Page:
Social Question

seawulf575's avatar

What is the strangest word you have heard in a song and what song was it from?

Asked by seawulf575 (13114points) November 15th, 2020
25 responses
“Great Question” (2points)

Example: For me it is onomatopoeia from the song of the same name by Todd Rundgren

Observing members: 0
Composing members: 0


rebbel's avatar

From the Mary Poppins musical.

Dutchess_III's avatar


jca2's avatar

@Dutchess_III: Is that from “Blinded by the Light?” Because that’s “deuce.”

Dutchess_III's avatar

I know that now but we didn’t know it in the 70s or 80s because we had no internet.

gondwanalon's avatar


LuckyGuy's avatar

@jca2 Good call! That crossed my mind too.

janbb's avatar


Dutchess_III's avatar

And does eat oats….

Demosthenes's avatar

@gondwanalon I lol’d. That song was big when I was in high school.

How about “pompatus”?

Dutchess_III's avatar

@janbb pretty sure it’s “mares eat oats”....

janbb's avatar

@Dutchess_III Yes, but the humor of the song is that they run it all together like that and then tell you what it really is. Initially it sounds like “marzydotes and dozydotes.”

canidmajor's avatar

“And lidalamseetivy”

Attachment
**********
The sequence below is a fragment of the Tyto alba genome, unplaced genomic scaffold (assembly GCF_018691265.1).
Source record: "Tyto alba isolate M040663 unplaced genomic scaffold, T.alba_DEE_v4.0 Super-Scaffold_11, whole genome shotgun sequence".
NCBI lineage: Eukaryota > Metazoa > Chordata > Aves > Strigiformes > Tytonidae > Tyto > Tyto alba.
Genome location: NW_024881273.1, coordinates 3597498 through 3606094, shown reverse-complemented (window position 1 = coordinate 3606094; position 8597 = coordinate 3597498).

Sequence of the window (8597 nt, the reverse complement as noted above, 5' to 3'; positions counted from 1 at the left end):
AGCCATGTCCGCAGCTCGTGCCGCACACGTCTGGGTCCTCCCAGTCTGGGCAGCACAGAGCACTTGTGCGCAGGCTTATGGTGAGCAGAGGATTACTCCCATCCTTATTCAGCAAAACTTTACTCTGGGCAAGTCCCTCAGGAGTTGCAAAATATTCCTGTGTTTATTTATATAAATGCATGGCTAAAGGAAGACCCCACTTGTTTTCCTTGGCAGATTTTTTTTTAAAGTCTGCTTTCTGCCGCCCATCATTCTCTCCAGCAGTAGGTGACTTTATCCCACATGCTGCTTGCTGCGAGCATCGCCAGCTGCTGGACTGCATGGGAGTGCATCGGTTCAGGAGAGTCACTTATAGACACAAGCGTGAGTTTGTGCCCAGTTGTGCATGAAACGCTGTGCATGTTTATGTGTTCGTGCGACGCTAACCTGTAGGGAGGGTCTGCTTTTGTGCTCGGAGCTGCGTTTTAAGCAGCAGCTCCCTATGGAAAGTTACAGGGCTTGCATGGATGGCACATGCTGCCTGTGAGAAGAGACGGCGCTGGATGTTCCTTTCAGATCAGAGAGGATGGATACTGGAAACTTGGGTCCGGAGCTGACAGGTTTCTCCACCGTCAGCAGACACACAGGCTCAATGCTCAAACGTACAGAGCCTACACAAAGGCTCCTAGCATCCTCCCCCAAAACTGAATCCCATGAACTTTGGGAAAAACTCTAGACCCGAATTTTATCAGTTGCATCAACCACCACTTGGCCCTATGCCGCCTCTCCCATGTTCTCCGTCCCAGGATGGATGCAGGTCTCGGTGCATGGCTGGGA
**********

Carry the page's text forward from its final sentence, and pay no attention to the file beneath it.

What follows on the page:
Caravanfan's avatar

“Eukaryote” in Nightwish “Endless Forms Most Beautiful”

Dutchess_III's avatar

My folks used to sing that marzedotes song. Also something about an ant and a rubber tree plant, and lavender blue dilly dilly.
Three six nine…..LOL! I had a bunch of kids trapped in the car and I started bellowing the 3 6 9 song. They stopped cold and stared at me with their mouths hanging open!

LuckyGuy's avatar

The song with the ant and the rubber tree plant is called “High hopes”. My parents had that record. “Once there was a little old ant, thought he’d move a rubber tree plant . Everyone knows an ant can’t move a rubber tree plant. But he had high hopes. He had high hopes…”

SavoirFaire's avatar

“Allotheria” from the song ”Mammal” by They Might be Giants. It’s an extinct branch of mammals from the Mesozoic Era, which is close to what I suspected based on the context. But it was the early 90s and I wasn’t even a teenager yet, so I had no easy way of looking it up.

Dutchess_III's avatar

High apple pie in the skyyyyy hope!

Dutchess_III's avatar

My favorite:
You picked a fine time to leave me Lucille.
Four hundred children and they crap in the fields…

Jeruba's avatar


Bob Dylan, from “The Times They Are A-Changin’,” on the 1963 album of the same name:

Come writers and critics who prophesize with your pen,
And keep your eyes wide, the chance won’t come again.

He probably meant “prophesy” (the verb, pronounced differently from the noun “prophecy”), but with Dylan there’s always going to be room for some guesswork.

Brian1946's avatar

Larepracodes: Smells Like Teen Spirit by Nirvana. ;-p

Mimishu1995's avatar

To this day nothing can beat “you belong with me”. I still can’t understand how anyone can think of such a phrase no matter what angle I’m looking at.

filmfann's avatar

“plebeian” in the song “Cry Me A River”

Answer this question




to answer.

Mobile | Desktop

Send Feedback